The war on religion brings up nostalgic Far Cry feels.
I was a big fan of Far Cry 4, probably even more so than Far Cry 3, which many consider to be a superior title. To most, it probably is, but for me Pagan Min’s corrupted control over Kyrat won me over with its terrific shooting mechanics, a genuinely love-to-hate villain and a brilliant setting. It had it all for me and was the first game I ever Platinumed 100%, so yeah, I was excited about Far Cry 5.
Jumping into the game at EGX though, and I had a bit of a sinking feeling. The one mission we had time to do was to liberate an area full of members of the armed cult Eden’s Gate which has taken over Hope County in Montana. With the option to have our backups as a sniper, a air based sidekick or the ever faithful dog Boomer (14/10 would pet after every liberation), you’re set to work playing through the mission. We began above a hostage situation, with seemingly innocent members of Hope County being placed central around some militants, and it was up to us to shoot the ever living shit out of every single member of the cult which stood around him.
Whilst it felt very Far Cry in this particular instance – liberating areas and blasting up absolutely everyone is nothing new in the franchise – the shooting felt a little off. Gone was the precision and kickback of Far Cry 3 and 4, instead replaced by bumbling, a lack of focus and well, it all felt a bit last-gen, like we were playing through Far Cry 2 before the spit and polish came to the franchise. We had a selection of weapons at our disposal, none of which felt particularly powerful. Granted, this level appears to be very early on in the game, though we couldn’t get this verified. The Far Cry feeling of being outgunned and outnumbered was present and correct, the sense of finally liberating an area is still rewarding, but here it felt particularly good because the gunplay felt like it had taken a bit of a knock back to a generation before it got perfectly refined. After two solid weeks of Destiny 2 and the Call of Duty beta, alarm bells were ringing. FC5 didn’t feel anything like we were expecting, and though we still have a few months before release, there’s a sinking feeling in my stomach this is something that is probably in its final form.
What was pretty great though was Boomer, your canine pal who we ordered to go and eat some cultists whilst shooting up the place. This was a pretty cool addition to the Far Cry canon, particularly as he’s genuinely helpful in overwhelming situations. As previously mentioned, this level felt like it was placed early on in the game and the enemies moving forward may need a bit more than Boomer to the ankles to bring down, but early on he’s an essential asset should you choose to play with him by your side. Good dog, Boomer. Good dog.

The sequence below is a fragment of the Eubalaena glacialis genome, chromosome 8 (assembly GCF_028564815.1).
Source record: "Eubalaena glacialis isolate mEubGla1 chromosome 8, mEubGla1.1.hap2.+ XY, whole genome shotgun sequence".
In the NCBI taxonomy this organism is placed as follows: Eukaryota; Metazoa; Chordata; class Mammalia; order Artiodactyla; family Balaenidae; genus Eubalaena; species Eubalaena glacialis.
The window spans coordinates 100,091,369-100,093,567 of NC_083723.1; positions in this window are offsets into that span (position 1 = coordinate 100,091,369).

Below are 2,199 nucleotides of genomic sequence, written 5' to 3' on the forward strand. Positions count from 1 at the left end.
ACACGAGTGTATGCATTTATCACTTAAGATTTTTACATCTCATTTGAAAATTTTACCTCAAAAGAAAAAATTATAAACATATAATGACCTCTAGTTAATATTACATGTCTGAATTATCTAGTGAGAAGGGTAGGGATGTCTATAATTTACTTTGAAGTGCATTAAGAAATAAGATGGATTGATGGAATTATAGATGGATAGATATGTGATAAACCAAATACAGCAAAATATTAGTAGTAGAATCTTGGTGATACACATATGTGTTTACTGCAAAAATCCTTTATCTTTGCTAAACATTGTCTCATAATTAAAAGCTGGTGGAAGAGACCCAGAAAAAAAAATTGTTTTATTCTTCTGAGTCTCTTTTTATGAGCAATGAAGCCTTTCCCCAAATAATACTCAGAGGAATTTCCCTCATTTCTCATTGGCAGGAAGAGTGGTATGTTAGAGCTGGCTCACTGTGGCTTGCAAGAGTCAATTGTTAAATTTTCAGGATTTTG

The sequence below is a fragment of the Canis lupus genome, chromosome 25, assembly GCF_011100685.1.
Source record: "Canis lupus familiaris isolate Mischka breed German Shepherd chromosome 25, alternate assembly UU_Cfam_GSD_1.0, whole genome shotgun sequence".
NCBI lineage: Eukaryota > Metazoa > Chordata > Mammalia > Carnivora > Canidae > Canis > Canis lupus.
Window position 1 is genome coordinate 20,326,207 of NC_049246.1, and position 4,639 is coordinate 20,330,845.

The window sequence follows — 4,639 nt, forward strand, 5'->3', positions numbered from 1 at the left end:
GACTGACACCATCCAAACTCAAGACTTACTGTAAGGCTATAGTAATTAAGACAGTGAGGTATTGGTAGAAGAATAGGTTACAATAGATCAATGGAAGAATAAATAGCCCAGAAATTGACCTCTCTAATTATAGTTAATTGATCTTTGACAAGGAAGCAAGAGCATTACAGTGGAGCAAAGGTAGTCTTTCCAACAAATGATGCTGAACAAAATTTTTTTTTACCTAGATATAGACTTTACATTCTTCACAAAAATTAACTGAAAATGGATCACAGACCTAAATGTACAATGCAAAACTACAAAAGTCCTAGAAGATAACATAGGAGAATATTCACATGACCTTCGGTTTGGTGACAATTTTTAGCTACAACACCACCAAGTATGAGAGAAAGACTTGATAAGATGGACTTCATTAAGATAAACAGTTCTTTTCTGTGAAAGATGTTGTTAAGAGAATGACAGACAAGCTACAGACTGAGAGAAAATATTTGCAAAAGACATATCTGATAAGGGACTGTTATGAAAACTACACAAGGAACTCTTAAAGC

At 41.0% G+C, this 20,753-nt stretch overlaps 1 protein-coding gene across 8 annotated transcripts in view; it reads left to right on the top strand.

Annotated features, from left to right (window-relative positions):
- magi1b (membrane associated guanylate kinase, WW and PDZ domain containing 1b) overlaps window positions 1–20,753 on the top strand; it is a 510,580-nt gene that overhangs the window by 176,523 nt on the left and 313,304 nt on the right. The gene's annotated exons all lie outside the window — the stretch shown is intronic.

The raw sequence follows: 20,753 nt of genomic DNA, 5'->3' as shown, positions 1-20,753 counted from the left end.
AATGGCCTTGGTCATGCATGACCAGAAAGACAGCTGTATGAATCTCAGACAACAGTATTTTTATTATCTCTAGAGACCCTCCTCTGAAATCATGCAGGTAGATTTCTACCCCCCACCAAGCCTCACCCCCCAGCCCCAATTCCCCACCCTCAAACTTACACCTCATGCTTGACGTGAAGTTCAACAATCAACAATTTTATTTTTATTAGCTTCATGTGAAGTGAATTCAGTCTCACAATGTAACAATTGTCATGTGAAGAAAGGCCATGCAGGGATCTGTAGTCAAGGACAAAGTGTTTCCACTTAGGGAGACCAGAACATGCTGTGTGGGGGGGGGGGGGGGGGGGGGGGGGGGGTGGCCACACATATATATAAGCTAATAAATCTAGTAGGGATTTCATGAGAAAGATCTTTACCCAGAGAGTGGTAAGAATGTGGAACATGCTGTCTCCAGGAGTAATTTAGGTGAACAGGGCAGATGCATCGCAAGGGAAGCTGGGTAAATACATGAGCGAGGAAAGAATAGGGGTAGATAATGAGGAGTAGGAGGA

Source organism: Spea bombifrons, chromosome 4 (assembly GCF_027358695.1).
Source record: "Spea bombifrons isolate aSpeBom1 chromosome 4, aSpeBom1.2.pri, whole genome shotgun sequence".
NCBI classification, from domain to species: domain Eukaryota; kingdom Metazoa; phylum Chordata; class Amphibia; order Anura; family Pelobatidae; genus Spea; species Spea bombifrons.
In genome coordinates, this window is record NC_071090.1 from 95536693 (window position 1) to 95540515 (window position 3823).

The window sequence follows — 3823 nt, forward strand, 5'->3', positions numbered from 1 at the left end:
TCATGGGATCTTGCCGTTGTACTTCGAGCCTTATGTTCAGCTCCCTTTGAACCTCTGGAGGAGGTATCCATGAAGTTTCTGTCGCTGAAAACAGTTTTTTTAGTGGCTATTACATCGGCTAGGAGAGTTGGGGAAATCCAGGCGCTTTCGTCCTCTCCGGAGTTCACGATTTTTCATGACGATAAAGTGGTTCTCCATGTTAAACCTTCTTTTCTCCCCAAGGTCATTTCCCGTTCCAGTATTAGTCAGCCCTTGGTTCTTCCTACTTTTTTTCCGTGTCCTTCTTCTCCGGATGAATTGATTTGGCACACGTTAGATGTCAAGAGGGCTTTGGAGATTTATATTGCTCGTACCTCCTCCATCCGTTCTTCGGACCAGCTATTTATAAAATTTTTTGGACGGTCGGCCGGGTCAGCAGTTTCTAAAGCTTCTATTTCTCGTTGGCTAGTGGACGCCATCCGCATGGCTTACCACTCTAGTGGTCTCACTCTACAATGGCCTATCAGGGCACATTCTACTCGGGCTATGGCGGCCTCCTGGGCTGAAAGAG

Whilst awaiting for our turn to come around, we were watching others play the game on the screens and it looked crisp and clean, it was only once we got in front of these swanky TV’s ourselves that those rather glorious visuals all started to blend into one another, and if it wasn’t for the arrows above the heads of the enemies, I worry I wouldn’t have seen the couple that were only a short distance away. I can of course put this down to being so close to the screen whilst I played, which is pretty common at these events, and I would naturally sit back a fair bit when playing at home, and then it probably won’t feel so hazardous, but it certainly caught my eye during my playthrough.
If you had enough time you could also explore other areas, including the local bar where you could have a small conversation with the bartender Mary May, or drive around in your badass pick-up truck (with Vaz-from-FC3 bobble-head as standard). There was a surprising amount to see in this demonstration and it was interesting to see how people could use the Fall’s End area to plan a liberation in their own way.
Far Cry 5 is still on my list to pick up when it comes around, but I’m certainly cautious. Leading up to release it will be interesting to see what the reaction will be like to the finished product, because at least for now, for this writer, it doesn’t feel like a Far Cry game. And that’s very worrying.